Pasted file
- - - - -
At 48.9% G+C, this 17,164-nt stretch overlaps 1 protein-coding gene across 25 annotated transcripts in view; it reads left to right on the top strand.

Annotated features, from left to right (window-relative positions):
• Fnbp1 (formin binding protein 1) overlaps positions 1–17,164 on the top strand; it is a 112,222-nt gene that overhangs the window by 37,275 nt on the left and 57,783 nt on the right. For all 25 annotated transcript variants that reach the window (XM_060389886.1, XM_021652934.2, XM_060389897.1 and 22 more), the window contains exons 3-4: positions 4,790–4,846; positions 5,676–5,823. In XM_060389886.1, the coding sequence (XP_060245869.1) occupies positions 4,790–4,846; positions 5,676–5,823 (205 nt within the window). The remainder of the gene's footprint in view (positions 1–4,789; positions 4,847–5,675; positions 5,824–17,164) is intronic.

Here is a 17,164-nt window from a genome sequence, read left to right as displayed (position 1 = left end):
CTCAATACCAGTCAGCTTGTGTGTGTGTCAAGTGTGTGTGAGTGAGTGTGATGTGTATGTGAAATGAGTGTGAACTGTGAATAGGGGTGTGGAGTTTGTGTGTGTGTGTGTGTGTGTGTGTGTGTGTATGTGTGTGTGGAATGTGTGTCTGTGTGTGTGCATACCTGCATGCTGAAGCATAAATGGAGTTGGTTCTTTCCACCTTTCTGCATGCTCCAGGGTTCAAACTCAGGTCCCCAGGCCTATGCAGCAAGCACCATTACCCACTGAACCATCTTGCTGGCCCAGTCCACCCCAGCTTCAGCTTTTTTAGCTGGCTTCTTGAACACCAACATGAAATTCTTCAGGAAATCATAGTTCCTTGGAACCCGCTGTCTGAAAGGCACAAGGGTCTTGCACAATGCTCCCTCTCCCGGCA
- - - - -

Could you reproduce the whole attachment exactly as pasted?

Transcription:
At 48.9% G+C, this 17,164-nt stretch overlaps 1 protein-coding gene across 25 annotated transcripts in view; it reads left to right on the top strand.

Annotated features, from left to right (window-relative positions):
• Fnbp1 (formin binding protein 1) overlaps positions 1–17,164 on the top strand; it is a 112,222-nt gene that overhangs the window by 37,275 nt on the left and 57,783 nt on the right. For all 25 annotated transcript variants that reach the window (XM_060389886.1, XM_021652934.2, XM_060389897.1 and 22 more), the window contains exons 3-4: positions 4,790–4,846; positions 5,676–5,823. In XM_060389886.1, the coding sequence (XP_060245869.1) occupies positions 4,790–4,846; positions 5,676–5,823 (205 nt within the window). The remainder of the gene's footprint in view (positions 1–4,789; positions 4,847–5,675; positions 5,824–17,164) is intronic.

Here is a 17,164-nt window from a genome sequence, read left to right as displayed (position 1 = left end):
CTCAATACCAGTCAGCTTGTGTGTGTGTCAAGTGTGTGTGAGTGAGTGTGATGTGTATGTGAAATGAGTGTGAACTGTGAATAGGGGTGTGGAGTTTGTGTGTGTGTGTGTGTGTGTGTGTGTGTGTATGTGTGTGTGGAATGTGTGTCTGTGTGTGTGCATACCTGCATGCTGAAGCATAAATGGAGTTGGTTCTTTCCACCTTTCTGCATGCTCCAGGGTTCAAACTCAGGTCCCCAGGCCTATGCAGCAAGCACCATTACCCACTGAACCATCTTGCTGGCCCAGTCCACCCCAGCTTCAGCTTTTTTAGCTGGCTTCTTGAACACCAACATGAAATTCTTCAGGAAATCATAGTTCCTTGGAACCCGCTGTCTGAAAGGCACAAGGGTCTTGCACAATGCTCCCTCTCCCGGCA